FAQS: Coronavirus Job Retention Scheme and early years funding

 

Full guidance:

What is the Coronavirus Job Retention Scheme?

The Job Retention Scheme is a government scheme where employers can apply for a government grant to cover a proportion of the monthly wages for furloughed employees. Furloughed employees are staff who are still employed, but not currently working. 

More general information about the scheme is available here.

Who can access the Job Retention scheme?

The scheme only applies to settings who employ staff. This includes nurseries, pre-schools and childminders who employ assistants.

If you are a childminder with no staff, you will receive support from the government via the Self-employment Income Support Scheme, not the Job Retention Scheme. More information on that scheme is available here.

I receive government funding. Can I furlough staff?

If your setting only receives government funding, and has no private income, you will be unable to furlough staff members. This is because your staff wages are already being fully funded by the government via the early entitlement scheme.

If your setting only receives private income, and receives no government funding, you will be able to furlough any staff members you choose to and receive 80% of their monthly wages via the Coronavirus Job Retention Scheme.

If you receive a mix of government funding and private income, which most providers do, then the amount of government support you can claim through the Coronavirus Job Retention Scheme will vary depending on what proportions of your ‘usual’ income come from government early entitlement funding and from private income.

The government has said that providers should use their income in February 2020 to represent their ‘usual income’.

What can I do if I am unable to furlough employee/s?

If you, the employer, cannot access the Job Retention Scheme Grant, due to receiving no private income in February, then there may be the possibility of reducing staff wages from your own funds.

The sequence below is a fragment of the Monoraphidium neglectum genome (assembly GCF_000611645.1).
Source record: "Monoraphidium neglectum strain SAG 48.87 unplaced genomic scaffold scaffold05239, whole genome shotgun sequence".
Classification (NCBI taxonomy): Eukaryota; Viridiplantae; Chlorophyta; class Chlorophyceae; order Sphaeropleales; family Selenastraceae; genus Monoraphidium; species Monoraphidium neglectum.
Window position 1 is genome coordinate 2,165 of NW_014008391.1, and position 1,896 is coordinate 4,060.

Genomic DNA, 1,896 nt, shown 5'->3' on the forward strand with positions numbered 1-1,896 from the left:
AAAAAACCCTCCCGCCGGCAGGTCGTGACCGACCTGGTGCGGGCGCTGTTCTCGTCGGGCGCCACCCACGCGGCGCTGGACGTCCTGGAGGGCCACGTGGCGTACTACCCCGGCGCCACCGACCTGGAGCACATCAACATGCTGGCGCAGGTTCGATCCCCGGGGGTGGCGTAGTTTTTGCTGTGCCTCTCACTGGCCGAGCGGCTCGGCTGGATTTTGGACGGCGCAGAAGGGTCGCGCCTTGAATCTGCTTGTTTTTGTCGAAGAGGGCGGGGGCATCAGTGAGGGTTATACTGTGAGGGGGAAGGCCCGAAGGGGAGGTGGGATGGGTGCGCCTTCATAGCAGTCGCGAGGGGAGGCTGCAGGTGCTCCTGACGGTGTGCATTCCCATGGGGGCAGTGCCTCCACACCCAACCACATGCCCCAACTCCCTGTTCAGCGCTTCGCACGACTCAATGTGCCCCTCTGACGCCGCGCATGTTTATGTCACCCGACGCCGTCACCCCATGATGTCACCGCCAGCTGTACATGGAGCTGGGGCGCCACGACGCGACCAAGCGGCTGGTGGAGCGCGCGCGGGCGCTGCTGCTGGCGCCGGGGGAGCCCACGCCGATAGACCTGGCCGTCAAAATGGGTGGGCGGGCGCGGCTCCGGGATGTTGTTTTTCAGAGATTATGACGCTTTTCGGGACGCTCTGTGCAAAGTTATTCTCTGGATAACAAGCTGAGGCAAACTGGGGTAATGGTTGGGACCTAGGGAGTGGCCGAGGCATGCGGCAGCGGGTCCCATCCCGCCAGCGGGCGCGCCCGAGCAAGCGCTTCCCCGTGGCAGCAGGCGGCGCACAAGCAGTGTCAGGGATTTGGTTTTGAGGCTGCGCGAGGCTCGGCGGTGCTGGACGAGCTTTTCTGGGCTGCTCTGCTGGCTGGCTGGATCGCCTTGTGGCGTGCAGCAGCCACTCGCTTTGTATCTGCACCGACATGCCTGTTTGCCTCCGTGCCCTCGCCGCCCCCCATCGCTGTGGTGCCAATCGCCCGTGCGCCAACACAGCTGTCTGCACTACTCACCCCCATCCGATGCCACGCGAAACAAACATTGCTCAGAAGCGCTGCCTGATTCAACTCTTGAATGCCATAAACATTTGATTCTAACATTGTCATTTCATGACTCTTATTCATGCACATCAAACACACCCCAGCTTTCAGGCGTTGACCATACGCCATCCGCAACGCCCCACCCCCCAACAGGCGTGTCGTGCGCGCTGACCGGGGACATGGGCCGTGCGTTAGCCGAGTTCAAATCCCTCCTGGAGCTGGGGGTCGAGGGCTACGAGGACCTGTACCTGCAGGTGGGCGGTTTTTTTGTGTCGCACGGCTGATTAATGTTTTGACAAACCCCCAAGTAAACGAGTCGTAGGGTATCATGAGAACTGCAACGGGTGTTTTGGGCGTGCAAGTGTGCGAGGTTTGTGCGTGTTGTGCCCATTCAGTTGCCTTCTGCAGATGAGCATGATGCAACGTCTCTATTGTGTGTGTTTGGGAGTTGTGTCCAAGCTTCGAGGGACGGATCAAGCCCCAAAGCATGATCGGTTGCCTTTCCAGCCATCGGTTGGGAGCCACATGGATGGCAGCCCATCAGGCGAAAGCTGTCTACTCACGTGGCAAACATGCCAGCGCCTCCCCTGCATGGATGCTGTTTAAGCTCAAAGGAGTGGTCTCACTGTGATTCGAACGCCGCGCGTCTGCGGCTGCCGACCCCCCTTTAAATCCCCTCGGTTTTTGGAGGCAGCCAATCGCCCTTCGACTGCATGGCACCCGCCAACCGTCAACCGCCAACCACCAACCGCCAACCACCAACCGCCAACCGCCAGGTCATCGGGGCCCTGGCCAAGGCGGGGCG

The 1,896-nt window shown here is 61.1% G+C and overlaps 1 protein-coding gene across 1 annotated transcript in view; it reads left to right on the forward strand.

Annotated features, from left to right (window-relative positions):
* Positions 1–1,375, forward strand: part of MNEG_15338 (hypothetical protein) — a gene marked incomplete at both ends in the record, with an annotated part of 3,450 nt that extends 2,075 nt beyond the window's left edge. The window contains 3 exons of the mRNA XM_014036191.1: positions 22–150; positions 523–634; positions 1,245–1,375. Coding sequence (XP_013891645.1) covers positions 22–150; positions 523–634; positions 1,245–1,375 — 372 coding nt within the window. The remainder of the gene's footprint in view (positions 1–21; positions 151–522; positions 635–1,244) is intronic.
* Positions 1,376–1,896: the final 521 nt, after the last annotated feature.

Alliance members have been given more detail on this process by legal service Law-Call as part of their membership. The information is available in the Members' Area.

My setting receives both private income and early entitlement funding and hasn't seen any private income return yet. How do I calculate how much support I can get for furloughed staff wages?

The proportion of your wage bill that you can claim wage support against is the same as the proportion of your usual (February) income that comes from private sources (i.e. not government funding).

For example, let’s say a setting received £10,000 in income in February. £4000 (40%) of the total monthly income came from government funding and £6000 (60%) came from private income.

This means that, under the new guidance, the setting could only apply for wage support on up to 60% of its wage bill.

Let’s also say that this setting has total monthly staff wage costs of £7,000. The setting should then calculate 60% of £7,000, i.e. £4,200. This is the maximum value of wage costs that Job Retention Scheme support can be applied against.

It’s important to note that this doesn’t mean that the setting would receive 60% of £7,000 via the Job Retention Scheme. It means that only 60% of £7,000 (i.e. £4,200) would be eligible for government support via the scheme.

This means that the government could pay 80% of £4,200 via the Job Retention Scheme – that is, £3,360.